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Old 06-25-2013, 07:23 PM   #16
Betta132
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They're some of my favorites as well. My aim for this tank is a combination of two things; keep a school of pencilfish, and add oddball fish. Pipefish, twig cat, goby, and colorchanging betta are the oddballs I have right now. I'm gonna have get some algae-eating gobies fairly soon to add to the mix!
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My adventures in keeping Indostomus crocodilus, the crocodile toothpick fish. AKA armored stickleback, paradox fish, and freshwater pipefish. Care is (to the best of my knowledge) exactly the same as Indostomus paradoxus.
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Old 07-12-2013, 05:12 PM   #17
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Took advantage of a sale and got myself some new fish. I ended up coming home with:
Two albino four regular glowlight tetras
One dark blue female betta
Two male Endler's livebearers (will add 4 females soon)
And a small bristlenose pleco.

I've only managed to get a photo of the Endlers, the others are either hiding or moving too fast.
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My adventures in keeping Indostomus crocodilus, the crocodile toothpick fish. AKA armored stickleback, paradox fish, and freshwater pipefish. Care is (to the best of my knowledge) exactly the same as Indostomus paradoxus.
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Old 07-14-2013, 02:04 AM   #18
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Just went to another store I like, and came back with some really nice stuff. Unfortunately, I can only upload one photo at the moment:

This is a Stiphodon sp. goby, an algae-eater. He's pale because he's stressed, they get nice and dark when they calm down. This species has an odd habit when scared: They dash randomly around, then launch themselves several inches out of the water and stick themselves to the nearest hard surface with their pectoral fins. I really don't know what the point of it is, other than to get them stuck out of water.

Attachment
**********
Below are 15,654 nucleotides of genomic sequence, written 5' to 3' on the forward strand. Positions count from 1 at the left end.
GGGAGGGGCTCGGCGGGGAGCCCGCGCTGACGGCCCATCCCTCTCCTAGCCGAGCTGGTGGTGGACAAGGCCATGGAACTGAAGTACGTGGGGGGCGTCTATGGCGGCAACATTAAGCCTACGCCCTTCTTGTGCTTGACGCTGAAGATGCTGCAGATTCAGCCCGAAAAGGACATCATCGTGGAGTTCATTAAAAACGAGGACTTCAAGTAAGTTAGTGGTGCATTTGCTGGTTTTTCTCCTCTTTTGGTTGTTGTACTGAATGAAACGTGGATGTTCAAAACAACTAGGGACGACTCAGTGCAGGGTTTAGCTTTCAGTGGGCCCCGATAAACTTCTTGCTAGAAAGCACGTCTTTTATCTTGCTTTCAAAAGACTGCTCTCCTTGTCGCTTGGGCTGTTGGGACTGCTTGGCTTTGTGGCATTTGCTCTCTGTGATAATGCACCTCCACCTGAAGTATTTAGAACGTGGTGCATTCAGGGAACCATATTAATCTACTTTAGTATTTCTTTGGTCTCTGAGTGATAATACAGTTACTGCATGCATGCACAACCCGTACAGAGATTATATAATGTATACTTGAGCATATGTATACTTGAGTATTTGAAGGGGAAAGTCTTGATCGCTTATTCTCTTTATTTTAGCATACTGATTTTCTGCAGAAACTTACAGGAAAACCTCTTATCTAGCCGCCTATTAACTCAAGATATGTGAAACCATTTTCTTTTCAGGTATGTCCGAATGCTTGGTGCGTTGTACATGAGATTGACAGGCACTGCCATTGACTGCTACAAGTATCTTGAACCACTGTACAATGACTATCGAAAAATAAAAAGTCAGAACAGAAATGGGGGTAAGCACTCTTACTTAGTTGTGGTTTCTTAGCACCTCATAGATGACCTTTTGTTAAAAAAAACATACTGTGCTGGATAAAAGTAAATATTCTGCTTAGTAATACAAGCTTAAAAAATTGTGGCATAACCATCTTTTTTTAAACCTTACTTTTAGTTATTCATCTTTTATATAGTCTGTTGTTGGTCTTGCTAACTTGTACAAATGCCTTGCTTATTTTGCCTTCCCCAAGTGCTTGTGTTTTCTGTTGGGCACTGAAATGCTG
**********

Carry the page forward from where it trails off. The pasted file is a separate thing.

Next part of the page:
I also ended up with two sunset dwarf gouramis, quite possibly a male and a female. One of them hid in a bunch of plants I'd stuck in the acclimation bucket, and after I put the plants back in the tank, I saw him swimming around in there. Silly thing.
My other new fish are a peacock gudgeon and two Bluefin killifish, which are impossible to find anywhere but here!
The place I go to for unusual freshwater fish occasionally gets gobies, darters, or Bluefin killies in with their feeder shrimp, and when they do, they put them in their plant sale tank. Usually they don't sell them as it's nearly impossible to get them out without making a huge mess, but as I'm a fairly regular customer and promised not to mess it up, they let me give it a try. It wasn't very easy, but I did manage to catch the killies. Only $2.50 each for fish that I can't get anywhere else! Bargain! And next time, I'm gonna try to get some of those darters.

One of my new killies.


Wild-variety sunset dwarf gourami


Peacock gudgeon


Not sure what you call him, but he's a different variety of sunset dwarf gourami.


The java fern that gourami hid in.
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My adventures in keeping Indostomus crocodilus, the crocodile toothpick fish. AKA armored stickleback, paradox fish, and freshwater pipefish. Care is (to the best of my knowledge) exactly the same as Indostomus paradoxus.

Last edited by Betta132; 07-14-2013 at 05:06 AM.. Reason: Adding photos
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Old 07-17-2013, 11:48 PM   #19
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Having told by someone on another site that I'm going too fast, I won't be getting any more fish for a little while. Plants, yeah, but not fish.
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My adventures in keeping Indostomus crocodilus, the crocodile toothpick fish. AKA armored stickleback, paradox fish, and freshwater pipefish. Care is (to the best of my knowledge) exactly the same as Indostomus paradoxus.
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Old 07-18-2013, 12:33 AM   #20
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+1